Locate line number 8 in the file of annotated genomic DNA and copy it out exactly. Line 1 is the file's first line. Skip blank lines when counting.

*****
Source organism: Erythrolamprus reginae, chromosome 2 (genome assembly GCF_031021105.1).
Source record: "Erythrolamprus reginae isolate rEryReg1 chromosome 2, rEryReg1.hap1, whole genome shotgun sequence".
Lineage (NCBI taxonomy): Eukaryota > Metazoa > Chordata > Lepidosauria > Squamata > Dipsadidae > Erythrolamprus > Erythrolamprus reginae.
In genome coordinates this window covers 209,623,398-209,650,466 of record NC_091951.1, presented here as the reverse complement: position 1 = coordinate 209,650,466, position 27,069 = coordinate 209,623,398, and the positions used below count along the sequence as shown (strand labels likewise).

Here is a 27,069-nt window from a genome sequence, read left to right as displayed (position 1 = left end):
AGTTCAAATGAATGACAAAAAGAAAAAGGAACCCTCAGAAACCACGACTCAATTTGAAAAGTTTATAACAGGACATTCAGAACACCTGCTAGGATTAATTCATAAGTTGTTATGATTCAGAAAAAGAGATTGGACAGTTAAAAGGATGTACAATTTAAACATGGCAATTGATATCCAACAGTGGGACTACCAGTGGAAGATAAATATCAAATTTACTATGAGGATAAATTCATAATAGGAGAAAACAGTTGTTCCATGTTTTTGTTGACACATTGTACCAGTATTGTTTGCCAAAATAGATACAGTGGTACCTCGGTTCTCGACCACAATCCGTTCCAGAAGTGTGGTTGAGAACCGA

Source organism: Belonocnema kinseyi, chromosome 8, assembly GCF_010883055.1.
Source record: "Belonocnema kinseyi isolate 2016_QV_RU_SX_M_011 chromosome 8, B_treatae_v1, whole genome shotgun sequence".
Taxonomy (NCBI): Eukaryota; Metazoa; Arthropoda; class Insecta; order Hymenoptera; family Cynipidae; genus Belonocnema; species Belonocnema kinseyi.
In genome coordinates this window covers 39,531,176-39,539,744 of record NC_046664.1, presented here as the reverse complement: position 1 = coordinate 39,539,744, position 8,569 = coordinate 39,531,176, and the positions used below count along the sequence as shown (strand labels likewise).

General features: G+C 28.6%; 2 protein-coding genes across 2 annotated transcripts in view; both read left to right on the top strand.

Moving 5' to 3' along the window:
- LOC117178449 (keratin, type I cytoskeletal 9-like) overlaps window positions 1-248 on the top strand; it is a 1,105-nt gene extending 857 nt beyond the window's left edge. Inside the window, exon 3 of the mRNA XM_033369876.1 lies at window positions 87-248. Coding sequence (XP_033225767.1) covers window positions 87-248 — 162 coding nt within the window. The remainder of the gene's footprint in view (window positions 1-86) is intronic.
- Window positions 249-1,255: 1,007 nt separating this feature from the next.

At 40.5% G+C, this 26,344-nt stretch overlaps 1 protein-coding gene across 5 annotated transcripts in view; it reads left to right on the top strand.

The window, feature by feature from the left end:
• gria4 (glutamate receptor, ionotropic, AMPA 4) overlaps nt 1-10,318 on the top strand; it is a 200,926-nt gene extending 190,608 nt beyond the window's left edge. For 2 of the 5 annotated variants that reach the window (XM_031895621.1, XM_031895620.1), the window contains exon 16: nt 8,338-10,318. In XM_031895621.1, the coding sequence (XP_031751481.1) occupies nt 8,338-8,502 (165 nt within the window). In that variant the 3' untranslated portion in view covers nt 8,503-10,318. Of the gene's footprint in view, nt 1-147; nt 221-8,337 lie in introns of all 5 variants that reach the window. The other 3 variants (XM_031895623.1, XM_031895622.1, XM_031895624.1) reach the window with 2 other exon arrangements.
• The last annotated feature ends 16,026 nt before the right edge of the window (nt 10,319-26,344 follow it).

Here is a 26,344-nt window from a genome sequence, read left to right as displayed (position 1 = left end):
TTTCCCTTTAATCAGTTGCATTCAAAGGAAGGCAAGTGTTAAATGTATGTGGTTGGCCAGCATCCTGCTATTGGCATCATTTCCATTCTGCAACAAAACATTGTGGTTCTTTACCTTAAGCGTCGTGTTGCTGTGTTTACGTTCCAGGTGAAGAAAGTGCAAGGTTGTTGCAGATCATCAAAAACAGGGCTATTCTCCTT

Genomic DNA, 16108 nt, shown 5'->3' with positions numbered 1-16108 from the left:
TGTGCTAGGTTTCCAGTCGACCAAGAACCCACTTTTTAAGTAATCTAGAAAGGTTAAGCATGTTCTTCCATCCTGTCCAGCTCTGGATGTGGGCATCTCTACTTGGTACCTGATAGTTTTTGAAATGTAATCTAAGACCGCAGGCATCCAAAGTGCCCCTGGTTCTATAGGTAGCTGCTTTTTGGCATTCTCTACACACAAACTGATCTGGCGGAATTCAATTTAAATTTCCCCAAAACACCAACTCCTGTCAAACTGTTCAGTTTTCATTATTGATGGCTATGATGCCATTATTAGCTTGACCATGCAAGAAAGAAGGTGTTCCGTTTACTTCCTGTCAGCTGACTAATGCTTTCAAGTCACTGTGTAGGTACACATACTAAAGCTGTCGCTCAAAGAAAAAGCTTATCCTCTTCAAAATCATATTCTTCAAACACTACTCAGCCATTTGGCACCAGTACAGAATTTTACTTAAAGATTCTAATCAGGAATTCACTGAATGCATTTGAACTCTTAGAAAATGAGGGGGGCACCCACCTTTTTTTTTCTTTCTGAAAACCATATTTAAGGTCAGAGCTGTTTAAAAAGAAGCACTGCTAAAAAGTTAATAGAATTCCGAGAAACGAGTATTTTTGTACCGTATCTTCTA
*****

Source record: "Belonocnema kinseyi isolate 2016_QV_RU_SX_M_011 chromosome 8, B_treatae_v1, whole genome shotgun sequence".